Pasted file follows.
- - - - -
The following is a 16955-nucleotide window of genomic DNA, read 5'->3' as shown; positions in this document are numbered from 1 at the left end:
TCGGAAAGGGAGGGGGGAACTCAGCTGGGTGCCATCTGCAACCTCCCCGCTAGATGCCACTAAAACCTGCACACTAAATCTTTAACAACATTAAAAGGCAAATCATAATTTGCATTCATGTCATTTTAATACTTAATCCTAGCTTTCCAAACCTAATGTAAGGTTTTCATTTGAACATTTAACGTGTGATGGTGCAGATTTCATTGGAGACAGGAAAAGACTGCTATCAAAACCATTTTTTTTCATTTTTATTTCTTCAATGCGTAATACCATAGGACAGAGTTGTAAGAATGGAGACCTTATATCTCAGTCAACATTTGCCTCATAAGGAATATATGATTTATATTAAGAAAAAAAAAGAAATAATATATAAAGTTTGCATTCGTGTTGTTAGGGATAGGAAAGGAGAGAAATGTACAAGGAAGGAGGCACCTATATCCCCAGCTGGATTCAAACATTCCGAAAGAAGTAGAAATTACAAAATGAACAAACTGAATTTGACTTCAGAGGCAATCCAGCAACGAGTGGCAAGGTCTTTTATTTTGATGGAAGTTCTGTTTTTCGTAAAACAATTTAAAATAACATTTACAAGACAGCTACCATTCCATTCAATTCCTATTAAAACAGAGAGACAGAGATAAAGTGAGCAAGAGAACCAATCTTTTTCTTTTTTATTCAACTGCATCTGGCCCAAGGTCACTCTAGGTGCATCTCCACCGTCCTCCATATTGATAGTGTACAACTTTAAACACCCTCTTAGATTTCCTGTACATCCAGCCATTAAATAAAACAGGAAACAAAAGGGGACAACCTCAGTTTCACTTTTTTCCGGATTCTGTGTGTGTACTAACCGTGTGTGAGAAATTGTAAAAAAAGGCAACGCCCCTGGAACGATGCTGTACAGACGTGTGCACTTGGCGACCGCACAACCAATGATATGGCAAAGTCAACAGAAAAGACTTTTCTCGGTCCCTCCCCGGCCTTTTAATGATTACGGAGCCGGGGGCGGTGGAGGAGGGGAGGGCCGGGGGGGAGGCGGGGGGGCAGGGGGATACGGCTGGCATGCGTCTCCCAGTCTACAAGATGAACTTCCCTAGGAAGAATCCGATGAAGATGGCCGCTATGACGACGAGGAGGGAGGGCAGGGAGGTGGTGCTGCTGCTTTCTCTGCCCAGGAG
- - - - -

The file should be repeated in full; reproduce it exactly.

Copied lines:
The following is a 16955-nucleotide window of genomic DNA, read 5'->3' as shown; positions in this document are numbered from 1 at the left end:
TCGGAAAGGGAGGGGGGAACTCAGCTGGGTGCCATCTGCAACCTCCCCGCTAGATGCCACTAAAACCTGCACACTAAATCTTTAACAACATTAAAAGGCAAATCATAATTTGCATTCATGTCATTTTAATACTTAATCCTAGCTTTCCAAACCTAATGTAAGGTTTTCATTTGAACATTTAACGTGTGATGGTGCAGATTTCATTGGAGACAGGAAAAGACTGCTATCAAAACCATTTTTTTTCATTTTTATTTCTTCAATGCGTAATACCATAGGACAGAGTTGTAAGAATGGAGACCTTATATCTCAGTCAACATTTGCCTCATAAGGAATATATGATTTATATTAAGAAAAAAAAAGAAATAATATATAAAGTTTGCATTCGTGTTGTTAGGGATAGGAAAGGAGAGAAATGTACAAGGAAGGAGGCACCTATATCCCCAGCTGGATTCAAACATTCCGAAAGAAGTAGAAATTACAAAATGAACAAACTGAATTTGACTTCAGAGGCAATCCAGCAACGAGTGGCAAGGTCTTTTATTTTGATGGAAGTTCTGTTTTTCGTAAAACAATTTAAAATAACATTTACAAGACAGCTACCATTCCATTCAATTCCTATTAAAACAGAGAGACAGAGATAAAGTGAGCAAGAGAACCAATCTTTTTCTTTTTTATTCAACTGCATCTGGCCCAAGGTCACTCTAGGTGCATCTCCACCGTCCTCCATATTGATAGTGTACAACTTTAAACACCCTCTTAGATTTCCTGTACATCCAGCCATTAAATAAAACAGGAAACAAAAGGGGACAACCTCAGTTTCACTTTTTTCCGGATTCTGTGTGTGTACTAACCGTGTGTGAGAAATTGTAAAAAAAGGCAACGCCCCTGGAACGATGCTGTACAGACGTGTGCACTTGGCGACCGCACAACCAATGATATGGCAAAGTCAACAGAAAAGACTTTTCTCGGTCCCTCCCCGGCCTTTTAATGATTACGGAGCCGGGGGCGGTGGAGGAGGGGAGGGCCGGGGGGGAGGCGGGGGGGCAGGGGGATACGGCTGGCATGCGTCTCCCAGTCTACAAGATGAACTTCCCTAGGAAGAATCCGATGAAGATGGCCGCTATGACGACGAGGAGGGAGGGCAGGGAGGTGGTGCTGCTGCTTTCTCTGCCCAGGAG